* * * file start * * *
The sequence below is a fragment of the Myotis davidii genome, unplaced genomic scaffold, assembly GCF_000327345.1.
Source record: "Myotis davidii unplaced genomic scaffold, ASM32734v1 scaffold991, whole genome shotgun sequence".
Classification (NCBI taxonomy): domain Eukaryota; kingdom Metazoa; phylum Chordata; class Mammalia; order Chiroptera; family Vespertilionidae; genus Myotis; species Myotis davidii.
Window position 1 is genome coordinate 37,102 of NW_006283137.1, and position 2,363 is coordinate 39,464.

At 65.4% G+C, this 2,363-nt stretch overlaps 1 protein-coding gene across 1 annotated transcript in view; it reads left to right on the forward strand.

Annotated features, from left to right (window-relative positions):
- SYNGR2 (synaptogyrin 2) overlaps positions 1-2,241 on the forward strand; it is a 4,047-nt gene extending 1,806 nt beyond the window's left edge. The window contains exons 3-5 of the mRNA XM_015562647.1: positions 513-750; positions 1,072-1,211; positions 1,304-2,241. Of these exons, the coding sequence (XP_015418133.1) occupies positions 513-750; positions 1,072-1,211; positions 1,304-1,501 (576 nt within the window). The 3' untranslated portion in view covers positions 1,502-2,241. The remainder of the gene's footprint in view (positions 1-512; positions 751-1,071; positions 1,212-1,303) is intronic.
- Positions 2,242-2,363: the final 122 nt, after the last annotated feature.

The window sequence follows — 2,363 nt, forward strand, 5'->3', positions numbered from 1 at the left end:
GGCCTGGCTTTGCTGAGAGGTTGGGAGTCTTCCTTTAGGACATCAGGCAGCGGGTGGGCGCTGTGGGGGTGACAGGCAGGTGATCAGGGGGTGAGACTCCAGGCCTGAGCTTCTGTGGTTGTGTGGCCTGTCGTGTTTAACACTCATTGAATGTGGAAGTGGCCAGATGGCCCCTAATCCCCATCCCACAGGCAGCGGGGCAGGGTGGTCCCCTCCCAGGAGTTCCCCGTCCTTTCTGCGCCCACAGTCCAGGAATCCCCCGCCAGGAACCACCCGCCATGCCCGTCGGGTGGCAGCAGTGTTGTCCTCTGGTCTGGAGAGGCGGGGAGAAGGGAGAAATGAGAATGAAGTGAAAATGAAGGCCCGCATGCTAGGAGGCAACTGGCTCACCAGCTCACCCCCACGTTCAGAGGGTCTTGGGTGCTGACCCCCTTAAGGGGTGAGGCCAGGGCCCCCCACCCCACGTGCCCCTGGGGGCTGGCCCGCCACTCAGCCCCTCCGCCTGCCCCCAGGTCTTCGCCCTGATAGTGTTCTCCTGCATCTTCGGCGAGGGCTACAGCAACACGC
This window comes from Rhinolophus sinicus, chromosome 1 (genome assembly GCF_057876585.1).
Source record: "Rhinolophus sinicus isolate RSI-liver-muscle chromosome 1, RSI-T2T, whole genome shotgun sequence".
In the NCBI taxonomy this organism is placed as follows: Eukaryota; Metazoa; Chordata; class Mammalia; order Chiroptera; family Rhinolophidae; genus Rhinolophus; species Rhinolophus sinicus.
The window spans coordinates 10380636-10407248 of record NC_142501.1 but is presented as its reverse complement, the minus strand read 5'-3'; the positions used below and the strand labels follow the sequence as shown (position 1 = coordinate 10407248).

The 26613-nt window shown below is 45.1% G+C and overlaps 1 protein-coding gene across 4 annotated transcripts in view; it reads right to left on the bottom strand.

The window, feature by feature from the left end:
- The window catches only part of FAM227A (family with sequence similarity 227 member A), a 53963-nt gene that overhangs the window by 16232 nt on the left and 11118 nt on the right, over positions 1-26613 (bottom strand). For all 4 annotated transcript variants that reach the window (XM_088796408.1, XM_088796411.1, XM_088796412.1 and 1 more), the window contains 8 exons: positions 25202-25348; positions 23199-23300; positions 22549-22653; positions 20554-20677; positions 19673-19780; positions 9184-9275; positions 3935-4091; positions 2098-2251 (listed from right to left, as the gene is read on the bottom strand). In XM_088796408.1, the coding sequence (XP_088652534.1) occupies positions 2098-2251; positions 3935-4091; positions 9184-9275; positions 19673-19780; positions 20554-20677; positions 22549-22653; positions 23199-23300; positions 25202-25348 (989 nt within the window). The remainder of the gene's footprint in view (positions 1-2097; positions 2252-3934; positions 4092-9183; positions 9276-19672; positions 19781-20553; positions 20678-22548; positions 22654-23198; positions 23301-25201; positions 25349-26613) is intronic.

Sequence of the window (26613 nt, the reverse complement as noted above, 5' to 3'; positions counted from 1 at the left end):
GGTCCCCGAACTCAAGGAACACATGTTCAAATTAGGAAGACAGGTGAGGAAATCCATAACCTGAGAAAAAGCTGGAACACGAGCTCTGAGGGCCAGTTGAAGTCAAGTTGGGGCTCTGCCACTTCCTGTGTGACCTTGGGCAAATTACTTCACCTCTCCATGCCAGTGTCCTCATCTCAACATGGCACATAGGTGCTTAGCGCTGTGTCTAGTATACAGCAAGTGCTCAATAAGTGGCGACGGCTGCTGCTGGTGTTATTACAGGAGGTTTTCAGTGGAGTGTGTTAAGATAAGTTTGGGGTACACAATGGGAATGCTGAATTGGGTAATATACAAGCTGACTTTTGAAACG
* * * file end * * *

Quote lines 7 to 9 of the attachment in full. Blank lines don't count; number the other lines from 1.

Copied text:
- SYNGR2 (synaptogyrin 2) overlaps positions 1-2,241 on the forward strand; it is a 4,047-nt gene extending 1,806 nt beyond the window's left edge. The window contains exons 3-5 of the mRNA XM_015562647.1: positions 513-750; positions 1,072-1,211; positions 1,304-2,241. Of these exons, the coding sequence (XP_015418133.1) occupies positions 513-750; positions 1,072-1,211; positions 1,304-1,501 (576 nt within the window). The 3' untranslated portion in view covers positions 1,502-2,241. The remainder of the gene's footprint in view (positions 1-512; positions 751-1,071; positions 1,212-1,303) is intronic.
- Positions 2,242-2,363: the final 122 nt, after the last annotated feature.

The window sequence follows — 2,363 nt, forward strand, 5'->3', positions numbered from 1 at the left end: